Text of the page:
WATER RESOURCES RESEARCH GRANT PROPOSAL
Project ID: 2002NE5B
Title: Investigation of Directional Hydraulic Conductivities of Streambeds and Evaluation
Project Type: Research
Focus Categories: Hydrology, Groundwater, Models
Keywords: Standpipe method, Streambed, Directional hydraulic conductivity, Stream-aquifer connectivity
Start Date: 03/01/2002
End Date: 02/28/2003
Federal Funds: $16,446
Non-Federal Matching Funds: $44,782
Congressional District: First District
University of Nebraska-Lincoln
James W. Goeke
University of Nebraska-Lincoln
In groundwater irrigation areas of the High Plains states, one common concern regarding water resources is streamflow depletion. Development of optimal management models for ground water and stream water is of interest to federal, state and local agencies. In modeling of stream-aquifer interactions, one of the most critical databases is of streambed conductivity, discussions of which are very scarce in the literature and earlier investigations of stream systems. Consequently, investigation of streambed conductivities is theoretically and practically important to understanding stream-aquifer interactions.
This study includes three objectives: 1) utilization of the developed standpipe methods for determination of in-situ streambed hydraulic conductivities in new locations in Nebraska's key rivers and their tributaries; 2) collection of streambed hydraulic gradients (their upward or downward directions and magnitude) in various river reaches for determination of the losing/gaining river segments; and 3) development of a stream-aquifer model to evaluate the role of streambed hydraulic conductivity in streamflow depletion. The standpipe consists of two PVC pipes and a joint. Based on the availability of PVC joints in hardware stores, we have designed a series of standpipes with angles of, 90, 115, 135, 157.5, and 180 degrees between the two pipes in an earlier investigation.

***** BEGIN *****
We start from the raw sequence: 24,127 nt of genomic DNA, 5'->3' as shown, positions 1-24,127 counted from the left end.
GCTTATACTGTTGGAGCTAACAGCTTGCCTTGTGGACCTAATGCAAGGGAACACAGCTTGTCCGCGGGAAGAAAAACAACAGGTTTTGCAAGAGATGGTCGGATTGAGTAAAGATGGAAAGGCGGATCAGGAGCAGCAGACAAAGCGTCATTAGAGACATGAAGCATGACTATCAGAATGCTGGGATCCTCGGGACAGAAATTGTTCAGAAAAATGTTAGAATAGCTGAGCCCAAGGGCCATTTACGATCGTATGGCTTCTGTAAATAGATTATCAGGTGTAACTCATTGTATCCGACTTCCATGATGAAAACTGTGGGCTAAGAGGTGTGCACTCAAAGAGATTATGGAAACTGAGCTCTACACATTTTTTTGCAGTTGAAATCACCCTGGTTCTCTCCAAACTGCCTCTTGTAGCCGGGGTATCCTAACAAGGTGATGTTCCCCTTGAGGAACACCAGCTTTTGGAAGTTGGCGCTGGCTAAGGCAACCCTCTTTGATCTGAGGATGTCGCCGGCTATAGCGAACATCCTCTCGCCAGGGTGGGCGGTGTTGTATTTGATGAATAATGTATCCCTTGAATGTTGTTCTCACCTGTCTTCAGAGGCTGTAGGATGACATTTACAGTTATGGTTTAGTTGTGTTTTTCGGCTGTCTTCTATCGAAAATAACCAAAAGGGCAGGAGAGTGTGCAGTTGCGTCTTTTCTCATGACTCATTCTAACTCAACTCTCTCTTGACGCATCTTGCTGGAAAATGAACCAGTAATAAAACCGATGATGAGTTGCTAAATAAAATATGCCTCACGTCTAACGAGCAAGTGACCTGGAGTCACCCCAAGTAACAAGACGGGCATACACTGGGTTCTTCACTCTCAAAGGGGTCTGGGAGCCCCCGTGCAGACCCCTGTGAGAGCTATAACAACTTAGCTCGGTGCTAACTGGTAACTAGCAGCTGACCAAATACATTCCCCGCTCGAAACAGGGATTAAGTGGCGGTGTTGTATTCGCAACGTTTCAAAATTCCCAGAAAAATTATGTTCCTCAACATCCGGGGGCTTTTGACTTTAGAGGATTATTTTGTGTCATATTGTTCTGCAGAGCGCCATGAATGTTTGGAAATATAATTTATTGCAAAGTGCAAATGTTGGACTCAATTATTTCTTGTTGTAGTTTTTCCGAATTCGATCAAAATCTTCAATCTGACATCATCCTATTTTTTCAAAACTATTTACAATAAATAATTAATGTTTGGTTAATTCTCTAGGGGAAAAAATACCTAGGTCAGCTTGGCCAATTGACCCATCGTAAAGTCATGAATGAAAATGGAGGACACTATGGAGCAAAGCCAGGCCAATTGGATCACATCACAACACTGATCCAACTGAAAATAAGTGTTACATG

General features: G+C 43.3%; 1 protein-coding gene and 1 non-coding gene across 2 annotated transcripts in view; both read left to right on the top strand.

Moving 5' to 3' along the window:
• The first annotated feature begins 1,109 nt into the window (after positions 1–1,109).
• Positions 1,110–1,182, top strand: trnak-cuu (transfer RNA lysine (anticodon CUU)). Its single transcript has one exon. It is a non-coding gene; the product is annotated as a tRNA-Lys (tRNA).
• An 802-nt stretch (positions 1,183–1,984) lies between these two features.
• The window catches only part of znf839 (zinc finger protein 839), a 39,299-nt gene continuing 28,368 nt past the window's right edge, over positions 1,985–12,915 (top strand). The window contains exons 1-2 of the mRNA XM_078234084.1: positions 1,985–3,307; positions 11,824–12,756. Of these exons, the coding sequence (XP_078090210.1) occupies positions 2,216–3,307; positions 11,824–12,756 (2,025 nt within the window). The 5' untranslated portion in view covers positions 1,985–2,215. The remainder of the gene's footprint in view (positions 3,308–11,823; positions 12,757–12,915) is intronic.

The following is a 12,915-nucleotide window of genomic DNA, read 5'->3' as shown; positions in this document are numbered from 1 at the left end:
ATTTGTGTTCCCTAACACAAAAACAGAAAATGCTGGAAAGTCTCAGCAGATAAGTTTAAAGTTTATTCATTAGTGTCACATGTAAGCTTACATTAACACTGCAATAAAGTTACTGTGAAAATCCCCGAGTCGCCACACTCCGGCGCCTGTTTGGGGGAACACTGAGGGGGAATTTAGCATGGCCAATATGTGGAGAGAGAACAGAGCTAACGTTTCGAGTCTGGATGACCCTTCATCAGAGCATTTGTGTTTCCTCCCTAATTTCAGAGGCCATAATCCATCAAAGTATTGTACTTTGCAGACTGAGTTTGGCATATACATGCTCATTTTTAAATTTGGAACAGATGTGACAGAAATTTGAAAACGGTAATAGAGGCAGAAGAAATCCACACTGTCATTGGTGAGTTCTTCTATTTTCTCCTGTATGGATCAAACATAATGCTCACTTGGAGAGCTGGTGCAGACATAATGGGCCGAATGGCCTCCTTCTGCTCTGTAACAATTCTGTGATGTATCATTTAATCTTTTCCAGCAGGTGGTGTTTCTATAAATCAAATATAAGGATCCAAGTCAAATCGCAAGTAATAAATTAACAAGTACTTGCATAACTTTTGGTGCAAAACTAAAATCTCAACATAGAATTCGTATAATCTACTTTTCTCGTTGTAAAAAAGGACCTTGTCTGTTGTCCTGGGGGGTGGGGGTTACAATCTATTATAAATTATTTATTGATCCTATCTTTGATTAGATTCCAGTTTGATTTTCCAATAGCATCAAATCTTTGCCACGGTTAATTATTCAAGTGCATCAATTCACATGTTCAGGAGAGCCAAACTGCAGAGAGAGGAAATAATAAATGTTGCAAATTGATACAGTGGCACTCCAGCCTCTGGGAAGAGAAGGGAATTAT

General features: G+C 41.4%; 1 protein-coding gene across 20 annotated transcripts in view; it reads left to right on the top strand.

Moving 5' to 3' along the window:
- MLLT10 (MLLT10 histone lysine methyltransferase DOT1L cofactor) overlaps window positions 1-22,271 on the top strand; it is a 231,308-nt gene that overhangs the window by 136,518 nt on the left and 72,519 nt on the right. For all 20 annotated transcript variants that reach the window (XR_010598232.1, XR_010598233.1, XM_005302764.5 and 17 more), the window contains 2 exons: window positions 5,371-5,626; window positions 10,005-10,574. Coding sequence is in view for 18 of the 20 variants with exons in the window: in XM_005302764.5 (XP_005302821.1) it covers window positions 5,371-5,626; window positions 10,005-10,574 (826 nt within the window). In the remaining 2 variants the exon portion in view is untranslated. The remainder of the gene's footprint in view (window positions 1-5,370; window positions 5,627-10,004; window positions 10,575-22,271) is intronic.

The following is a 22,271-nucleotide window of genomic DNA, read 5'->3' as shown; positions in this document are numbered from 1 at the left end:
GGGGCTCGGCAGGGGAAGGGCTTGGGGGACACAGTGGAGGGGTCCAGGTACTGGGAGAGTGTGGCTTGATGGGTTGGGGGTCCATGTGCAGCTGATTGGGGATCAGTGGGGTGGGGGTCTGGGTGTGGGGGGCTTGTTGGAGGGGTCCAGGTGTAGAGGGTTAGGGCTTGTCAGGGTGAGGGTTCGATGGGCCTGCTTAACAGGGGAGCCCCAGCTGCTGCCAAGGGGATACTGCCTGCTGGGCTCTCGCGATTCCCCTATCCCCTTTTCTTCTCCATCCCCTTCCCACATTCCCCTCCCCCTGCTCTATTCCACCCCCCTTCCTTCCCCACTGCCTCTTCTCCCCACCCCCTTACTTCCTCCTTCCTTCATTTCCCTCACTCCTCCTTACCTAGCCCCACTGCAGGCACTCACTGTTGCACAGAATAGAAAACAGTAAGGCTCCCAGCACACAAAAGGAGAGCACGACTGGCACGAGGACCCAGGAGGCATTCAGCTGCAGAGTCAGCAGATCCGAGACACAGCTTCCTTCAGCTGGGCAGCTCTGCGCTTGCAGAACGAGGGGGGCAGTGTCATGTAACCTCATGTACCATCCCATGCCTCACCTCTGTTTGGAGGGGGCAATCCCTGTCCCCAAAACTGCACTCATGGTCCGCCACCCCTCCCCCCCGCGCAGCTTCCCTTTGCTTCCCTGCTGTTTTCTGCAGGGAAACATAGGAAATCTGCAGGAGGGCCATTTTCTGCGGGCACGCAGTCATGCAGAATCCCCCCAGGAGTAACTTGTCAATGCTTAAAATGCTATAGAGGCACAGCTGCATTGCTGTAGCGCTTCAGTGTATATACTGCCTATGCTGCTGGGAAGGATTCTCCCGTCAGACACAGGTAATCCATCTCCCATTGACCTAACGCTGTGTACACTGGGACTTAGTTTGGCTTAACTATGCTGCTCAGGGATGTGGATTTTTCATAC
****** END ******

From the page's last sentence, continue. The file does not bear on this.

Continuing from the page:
During tests in river channels, one pipe will be pushed into the streambed and the other pipe will remain vertical, and water will be poured into the vertical pipe. Because there is a hydraulic gradient between the stream stage and the vertical pipe, water in the vertical pipe migrates through the sediment column which has filled the other segment of the standpipe. The water-level readings from the PVC pipes will be collected for calculating the streambed hydraulic conductivities. Standpipe tests will be conducted perpendicular, parallel, and with various oblique angles to the streambed surface. Analysis of the data from the streambed tests will mostly be based on the theories developed by Hvorslev (1951) and Chen (2000).
Study sites will be selected in the Republican and Platte rivers, as well as a number of their tributaries. The study locations will be selected in those areas where aquifer tests have been conducted and the hydraulic properties of the alluvial aquifers have been evaluated, so that results from stream and aquifer tests can be compared. For each location, tests will be conducted along one or more transects across the river so that spatial variations can be detected for sediments in the middle and near the bank of the river. Most streambed tests will be conducted to determine the vertical hydraulic conductivity. Tests for horizontal and oblique conductivities will be determined at random locations to construct the streambed conductivity ellipses. Streambed hydraulic gradients will be measured prior to, during and after irrigation season.
We will then use the USGS MODFLOW to design stream-aquifer models to analyze stream-aquifer interactions due to groundwater extraction in nearby aquifers. A pre- and post-processor will be developed to manage the input data and output results for the models. Modeling will consider both irrigation and non-irrigation seasons. The modeling results will demonstrate the importance of the information on the streambed conductivities and anisotropy to the development of an optimal conjunctive water-use plan.